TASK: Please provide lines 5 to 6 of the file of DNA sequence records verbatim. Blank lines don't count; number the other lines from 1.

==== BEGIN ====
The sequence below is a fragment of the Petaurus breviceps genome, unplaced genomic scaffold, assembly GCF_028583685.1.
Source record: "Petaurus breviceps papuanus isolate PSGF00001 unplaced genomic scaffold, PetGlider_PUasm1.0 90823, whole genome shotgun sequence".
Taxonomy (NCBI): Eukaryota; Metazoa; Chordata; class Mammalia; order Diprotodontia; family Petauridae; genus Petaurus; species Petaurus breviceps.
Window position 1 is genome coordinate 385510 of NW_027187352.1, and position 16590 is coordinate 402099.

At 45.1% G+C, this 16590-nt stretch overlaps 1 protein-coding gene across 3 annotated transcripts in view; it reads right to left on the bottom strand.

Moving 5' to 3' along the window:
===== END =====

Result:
At 45.1% G+C, this 16590-nt stretch overlaps 1 protein-coding gene across 3 annotated transcripts in view; it reads right to left on the bottom strand.

Moving 5' to 3' along the window: